Sometimes we crave clarity but it’s just not there.
A television show I tend to watch is called “Hoarders,” a show about hoarders who live inside homes overflowing with objects and trash they never throw away. Compulsive hoarding is a terrible disease that deserves compassion. By the time the professionals from the show are called, the hoarding is out of control and hoarders’ lives are unmanageable. What I always wonder is what preceded the hoarding? Could they have caught it early, before the pattern was set?
While hoarding is relatively rare, the pattern of waiting until behaviors get out of control is more common. For example, you may have elderly parents who have lost the ability to care for themselves. Unfortunately, there is a good chance that you will be called upon to evaluate whether someone in your family is able to care for themselves.
What if we catch the pattern early and get ahead of the care? What if we can identify how to gain control of other patterns before they get out of hand? During Shabbat on Friday, June 16, at 7:00 p.m., in our series on Wisdom Lists, you will gain some insights you can use when loved ones might be losing the ability to live on their own. We hope to see you for this important discussion!
-By Rabbi Barry Diamond
As you may have heard, a number of weeks ago a small group of neo-Nazis stood on the Borchard Road overpass in Newbury Park, unfurled a hate-filled banner, and recorded the incident, presumably for purposes of recruitment. Following this incident, Councilmember Claudia Bill-de la Peña reached out to the NAACP and several other civic and religious leaders, including me, to draft and support a resolution condemning white supremacy and racism of any kind and affirming the desire to create a community free of hatred. I was asked to be one of the speakers at last night’s city council meeting. Below are my edited comments.
I’m Barry Diamond, Rabbi at Temple Adat Elohim and an active member of the Conejo Valley Interfaith Association. I appreciate the proposal being considered. We all know of the ongoing challenges presented by racism, antisemitism, and the hatred of individuals intent on lifting themselves up by treading on the souls of their neighbors. The recent handful of white supremacists on that Borchard Road overpass is a small and concerning reminder of hatred’s persistence. There are thoughtful people urging the council to take greater action and others urging them to ignore this incident because it draws more attention to this small group, giving them the exposure they want.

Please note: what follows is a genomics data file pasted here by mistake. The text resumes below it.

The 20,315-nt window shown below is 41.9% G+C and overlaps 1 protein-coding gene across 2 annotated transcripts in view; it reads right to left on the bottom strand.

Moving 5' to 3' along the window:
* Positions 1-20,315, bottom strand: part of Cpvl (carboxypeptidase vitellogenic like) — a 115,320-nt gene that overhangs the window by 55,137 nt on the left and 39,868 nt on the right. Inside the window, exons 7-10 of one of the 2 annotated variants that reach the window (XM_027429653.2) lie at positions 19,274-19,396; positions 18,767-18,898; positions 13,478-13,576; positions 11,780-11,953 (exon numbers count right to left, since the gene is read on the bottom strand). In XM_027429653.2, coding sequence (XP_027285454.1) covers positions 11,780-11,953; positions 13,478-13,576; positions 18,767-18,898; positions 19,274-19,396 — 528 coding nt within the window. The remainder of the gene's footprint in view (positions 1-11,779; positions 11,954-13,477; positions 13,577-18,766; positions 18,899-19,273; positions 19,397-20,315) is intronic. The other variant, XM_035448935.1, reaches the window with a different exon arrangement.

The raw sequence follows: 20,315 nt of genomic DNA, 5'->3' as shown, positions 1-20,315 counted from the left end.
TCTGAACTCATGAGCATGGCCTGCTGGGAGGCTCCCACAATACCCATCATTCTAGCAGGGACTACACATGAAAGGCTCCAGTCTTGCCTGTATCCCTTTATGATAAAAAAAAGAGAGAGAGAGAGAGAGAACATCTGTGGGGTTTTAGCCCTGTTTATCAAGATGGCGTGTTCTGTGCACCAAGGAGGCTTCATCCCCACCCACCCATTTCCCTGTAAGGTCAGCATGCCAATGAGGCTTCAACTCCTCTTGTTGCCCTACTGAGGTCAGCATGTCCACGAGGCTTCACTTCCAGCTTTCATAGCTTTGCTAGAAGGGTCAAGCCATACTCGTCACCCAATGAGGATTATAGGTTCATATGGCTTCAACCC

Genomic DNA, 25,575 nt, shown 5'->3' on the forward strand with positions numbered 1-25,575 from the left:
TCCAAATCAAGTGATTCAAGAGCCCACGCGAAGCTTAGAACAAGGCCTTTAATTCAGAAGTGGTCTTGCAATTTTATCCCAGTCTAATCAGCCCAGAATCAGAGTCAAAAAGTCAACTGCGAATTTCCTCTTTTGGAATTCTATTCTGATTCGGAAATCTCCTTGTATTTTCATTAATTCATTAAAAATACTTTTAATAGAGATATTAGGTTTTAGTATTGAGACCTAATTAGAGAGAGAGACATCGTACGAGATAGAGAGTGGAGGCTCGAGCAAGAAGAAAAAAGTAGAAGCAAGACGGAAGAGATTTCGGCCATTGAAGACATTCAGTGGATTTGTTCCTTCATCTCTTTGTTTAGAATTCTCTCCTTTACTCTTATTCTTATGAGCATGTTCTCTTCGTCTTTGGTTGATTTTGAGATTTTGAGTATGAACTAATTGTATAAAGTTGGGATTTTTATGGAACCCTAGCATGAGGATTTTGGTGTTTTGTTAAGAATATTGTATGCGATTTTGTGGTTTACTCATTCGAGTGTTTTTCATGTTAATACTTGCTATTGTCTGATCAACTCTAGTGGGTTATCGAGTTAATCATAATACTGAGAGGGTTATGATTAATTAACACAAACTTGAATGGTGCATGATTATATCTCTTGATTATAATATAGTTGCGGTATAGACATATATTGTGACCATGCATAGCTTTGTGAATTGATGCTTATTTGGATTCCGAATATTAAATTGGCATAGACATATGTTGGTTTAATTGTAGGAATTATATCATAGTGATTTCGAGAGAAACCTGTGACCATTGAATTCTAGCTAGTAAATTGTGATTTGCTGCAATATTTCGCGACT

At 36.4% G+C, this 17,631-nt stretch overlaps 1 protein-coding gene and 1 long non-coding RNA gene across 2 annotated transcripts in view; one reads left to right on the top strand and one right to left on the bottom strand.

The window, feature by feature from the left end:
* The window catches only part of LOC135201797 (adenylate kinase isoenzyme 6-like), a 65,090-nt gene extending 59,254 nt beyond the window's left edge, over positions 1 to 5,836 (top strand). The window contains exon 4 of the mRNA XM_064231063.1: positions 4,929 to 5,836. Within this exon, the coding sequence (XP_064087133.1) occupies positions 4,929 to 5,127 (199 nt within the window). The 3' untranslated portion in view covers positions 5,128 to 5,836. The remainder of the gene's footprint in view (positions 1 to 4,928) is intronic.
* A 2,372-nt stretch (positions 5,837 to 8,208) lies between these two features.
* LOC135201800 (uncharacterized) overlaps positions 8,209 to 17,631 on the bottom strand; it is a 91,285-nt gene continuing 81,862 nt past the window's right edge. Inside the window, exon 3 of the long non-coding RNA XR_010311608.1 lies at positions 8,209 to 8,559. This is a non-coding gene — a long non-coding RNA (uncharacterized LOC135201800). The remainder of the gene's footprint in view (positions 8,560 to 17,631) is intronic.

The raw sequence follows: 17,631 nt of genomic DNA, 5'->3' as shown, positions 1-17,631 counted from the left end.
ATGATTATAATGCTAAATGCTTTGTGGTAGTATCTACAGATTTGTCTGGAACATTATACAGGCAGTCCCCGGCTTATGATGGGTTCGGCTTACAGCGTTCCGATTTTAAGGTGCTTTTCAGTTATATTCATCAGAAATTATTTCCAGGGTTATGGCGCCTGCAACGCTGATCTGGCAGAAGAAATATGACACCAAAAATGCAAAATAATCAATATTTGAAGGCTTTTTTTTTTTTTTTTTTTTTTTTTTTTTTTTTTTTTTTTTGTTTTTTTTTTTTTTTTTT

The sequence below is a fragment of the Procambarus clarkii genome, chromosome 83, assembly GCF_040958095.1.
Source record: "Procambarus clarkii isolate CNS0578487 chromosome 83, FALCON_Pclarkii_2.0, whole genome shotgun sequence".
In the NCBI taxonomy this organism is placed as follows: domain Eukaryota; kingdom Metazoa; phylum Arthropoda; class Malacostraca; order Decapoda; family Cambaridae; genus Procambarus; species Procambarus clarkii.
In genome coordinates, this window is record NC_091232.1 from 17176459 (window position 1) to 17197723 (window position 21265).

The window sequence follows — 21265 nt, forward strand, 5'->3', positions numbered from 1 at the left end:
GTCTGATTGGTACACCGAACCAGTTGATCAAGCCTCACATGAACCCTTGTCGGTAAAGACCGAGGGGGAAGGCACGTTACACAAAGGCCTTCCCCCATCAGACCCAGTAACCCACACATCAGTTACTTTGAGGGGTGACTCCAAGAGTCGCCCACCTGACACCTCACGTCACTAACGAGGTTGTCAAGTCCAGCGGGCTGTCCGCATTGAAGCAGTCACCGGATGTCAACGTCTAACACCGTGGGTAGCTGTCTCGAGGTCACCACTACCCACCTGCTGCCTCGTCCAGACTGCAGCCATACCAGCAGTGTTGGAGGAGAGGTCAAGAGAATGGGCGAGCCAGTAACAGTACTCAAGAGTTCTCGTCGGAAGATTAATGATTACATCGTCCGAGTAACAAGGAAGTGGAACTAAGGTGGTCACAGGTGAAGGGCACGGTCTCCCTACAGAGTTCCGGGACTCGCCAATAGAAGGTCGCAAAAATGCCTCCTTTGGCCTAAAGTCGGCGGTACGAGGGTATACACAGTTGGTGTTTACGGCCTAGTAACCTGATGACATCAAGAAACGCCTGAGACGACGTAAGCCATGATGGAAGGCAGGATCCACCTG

Beyond the condemnation of these merchants of fear and hate, this resolution affirms our desire to create a community that encourages each of its citizens to swim in a pool of safety and justice. When we see those vulgar acts on the Borchard overpass, when we see people hoping to fuel our fears, our mouths run dry. It is at these times when we must dip our cups in the well-water of our shared values and offer a drink to those who are frightened. When you, our city leaders, actively reaffirm the shared principles that allow us to thrive as a community, then we, as citizens, will actively work with you to strengthen our city of light and drive out the dark shadows that occasionally pass through our streets.
Rabbi Barry Diamond
Think of the last time you attended a play or concert. You probably saw an advertisement and perhaps even looked up the play or the musicians playing that event. You may have eaten a special meal beforehand, worn special clothes, and talked about the show with some friends. Each of these small acts help prepare us for our experience; these rituals shape our mindset. It is certainly possible to enjoy the play or concert without these preparations, but it is much more likely with them.
During the upcoming High Holy Days, services will be conducted virtually. Therefore, many of our usual rituals will not be available to us. Large family dinners will be less likely and dressing in nice clothing to attend services will not be necessary. While this may seem like a loss, it is actually an opportunity to seek out new rituals that prepare us for the High Holy Days. Sometimes, new rituals may better prepare us than the ones we’ve come to expect.
I would like to invite you to participate in a new ritual that has very old roots. The name of the month that precedes Rosh Hashanah is called Elul (Ay-LOOL). During Elul, we are called upon to hear the sound of the shofar each day and read Psalms and reflective readings that encourage us to examine our lives more fully. Beginning on Friday, August 21, the first day of Elul, we would like to email you one reflective reading for each day leading up to Rosh Hashanah. These brief readings can water the arid soil of our soul. To receive the daily reflections, please sign up using the link below.
I look forward to finding new, meaningful ways to welcome the new year with you! Sign Up to Receive the Daily Elul Wisdoms